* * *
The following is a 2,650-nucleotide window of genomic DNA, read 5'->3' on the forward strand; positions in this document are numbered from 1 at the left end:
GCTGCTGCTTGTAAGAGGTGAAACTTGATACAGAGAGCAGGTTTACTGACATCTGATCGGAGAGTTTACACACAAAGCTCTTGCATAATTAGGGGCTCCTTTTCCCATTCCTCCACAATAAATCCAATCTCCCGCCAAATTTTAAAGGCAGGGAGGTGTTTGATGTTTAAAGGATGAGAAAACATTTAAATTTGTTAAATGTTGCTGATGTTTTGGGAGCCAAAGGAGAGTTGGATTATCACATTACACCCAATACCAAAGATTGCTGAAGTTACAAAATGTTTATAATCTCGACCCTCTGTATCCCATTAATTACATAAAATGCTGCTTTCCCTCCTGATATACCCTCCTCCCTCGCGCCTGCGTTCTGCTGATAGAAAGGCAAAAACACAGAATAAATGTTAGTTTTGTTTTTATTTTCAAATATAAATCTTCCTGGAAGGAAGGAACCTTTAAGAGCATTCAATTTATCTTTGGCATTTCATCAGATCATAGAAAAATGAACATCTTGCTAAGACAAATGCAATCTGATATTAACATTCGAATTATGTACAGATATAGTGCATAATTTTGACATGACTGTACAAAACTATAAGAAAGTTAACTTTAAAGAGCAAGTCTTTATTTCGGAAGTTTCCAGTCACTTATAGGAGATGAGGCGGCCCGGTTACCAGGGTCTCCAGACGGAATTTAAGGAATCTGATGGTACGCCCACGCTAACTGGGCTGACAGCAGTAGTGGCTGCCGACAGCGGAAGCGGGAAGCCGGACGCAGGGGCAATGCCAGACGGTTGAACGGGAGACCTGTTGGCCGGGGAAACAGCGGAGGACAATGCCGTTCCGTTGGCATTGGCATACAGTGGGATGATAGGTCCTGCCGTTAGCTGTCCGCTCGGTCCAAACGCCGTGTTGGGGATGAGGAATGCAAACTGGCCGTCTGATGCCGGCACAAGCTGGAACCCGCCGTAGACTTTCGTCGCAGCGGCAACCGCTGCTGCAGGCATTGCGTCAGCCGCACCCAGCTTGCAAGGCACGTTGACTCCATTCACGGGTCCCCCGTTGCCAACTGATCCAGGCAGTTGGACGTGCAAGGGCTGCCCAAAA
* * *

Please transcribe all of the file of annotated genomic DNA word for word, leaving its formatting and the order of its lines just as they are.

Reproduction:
The following is a 2,650-nucleotide window of genomic DNA, read 5'->3' on the forward strand; positions in this document are numbered from 1 at the left end:
GCTGCTGCTTGTAAGAGGTGAAACTTGATACAGAGAGCAGGTTTACTGACATCTGATCGGAGAGTTTACACACAAAGCTCTTGCATAATTAGGGGCTCCTTTTCCCATTCCTCCACAATAAATCCAATCTCCCGCCAAATTTTAAAGGCAGGGAGGTGTTTGATGTTTAAAGGATGAGAAAACATTTAAATTTGTTAAATGTTGCTGATGTTTTGGGAGCCAAAGGAGAGTTGGATTATCACATTACACCCAATACCAAAGATTGCTGAAGTTACAAAATGTTTATAATCTCGACCCTCTGTATCCCATTAATTACATAAAATGCTGCTTTCCCTCCTGATATACCCTCCTCCCTCGCGCCTGCGTTCTGCTGATAGAAAGGCAAAAACACAGAATAAATGTTAGTTTTGTTTTTATTTTCAAATATAAATCTTCCTGGAAGGAAGGAACCTTTAAGAGCATTCAATTTATCTTTGGCATTTCATCAGATCATAGAAAAATGAACATCTTGCTAAGACAAATGCAATCTGATATTAACATTCGAATTATGTACAGATATAGTGCATAATTTTGACATGACTGTACAAAACTATAAGAAAGTTAACTTTAAAGAGCAAGTCTTTATTTCGGAAGTTTCCAGTCACTTATAGGAGATGAGGCGGCCCGGTTACCAGGGTCTCCAGACGGAATTTAAGGAATCTGATGGTACGCCCACGCTAACTGGGCTGACAGCAGTAGTGGCTGCCGACAGCGGAAGCGGGAAGCCGGACGCAGGGGCAATGCCAGACGGTTGAACGGGAGACCTGTTGGCCGGGGAAACAGCGGAGGACAATGCCGTTCCGTTGGCATTGGCATACAGTGGGATGATAGGTCCTGCCGTTAGCTGTCCGCTCGGTCCAAACGCCGTGTTGGGGATGAGGAATGCAAACTGGCCGTCTGATGCCGGCACAAGCTGGAACCCGCCGTAGACTTTCGTCGCAGCGGCAACCGCTGCTGCAGGCATTGCGTCAGCCGCACCCAGCTTGCAAGGCACGTTGACTCCATTCACGGGTCCCCCGTTGCCAACTGATCCAGGCAGTTGGACGTGCAAGGGCTGCCCAAAA